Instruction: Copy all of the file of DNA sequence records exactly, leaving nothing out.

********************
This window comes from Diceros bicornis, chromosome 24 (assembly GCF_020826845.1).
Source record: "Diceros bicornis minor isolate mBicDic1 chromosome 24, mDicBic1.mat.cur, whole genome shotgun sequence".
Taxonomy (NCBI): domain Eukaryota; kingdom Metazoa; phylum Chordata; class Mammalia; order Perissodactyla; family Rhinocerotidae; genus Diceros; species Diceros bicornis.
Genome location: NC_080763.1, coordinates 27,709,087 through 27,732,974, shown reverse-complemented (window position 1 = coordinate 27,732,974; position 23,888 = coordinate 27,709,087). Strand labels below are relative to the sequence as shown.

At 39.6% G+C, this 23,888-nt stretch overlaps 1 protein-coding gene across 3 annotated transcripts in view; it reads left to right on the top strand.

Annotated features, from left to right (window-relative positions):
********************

This window comes from Diceros bicornis, chromosome 24 (assembly GCF_020826845.1).
Source record: "Diceros bicornis minor isolate mBicDic1 chromosome 24, mDicBic1.mat.cur, whole genome shotgun sequence".
Taxonomy (NCBI): domain Eukaryota; kingdom Metazoa; phylum Chordata; class Mammalia; order Perissodactyla; family Rhinocerotidae; genus Diceros; species Diceros bicornis.
Genome location: NC_080763.1, coordinates 27,709,087 through 27,732,974, shown reverse-complemented (window position 1 = coordinate 27,732,974; position 23,888 = coordinate 27,709,087). Strand labels below are relative to the sequence as shown.

At 39.6% G+C, this 23,888-nt stretch overlaps 1 protein-coding gene across 3 annotated transcripts in view; it reads left to right on the top strand.

Annotated features, from left to right (window-relative positions):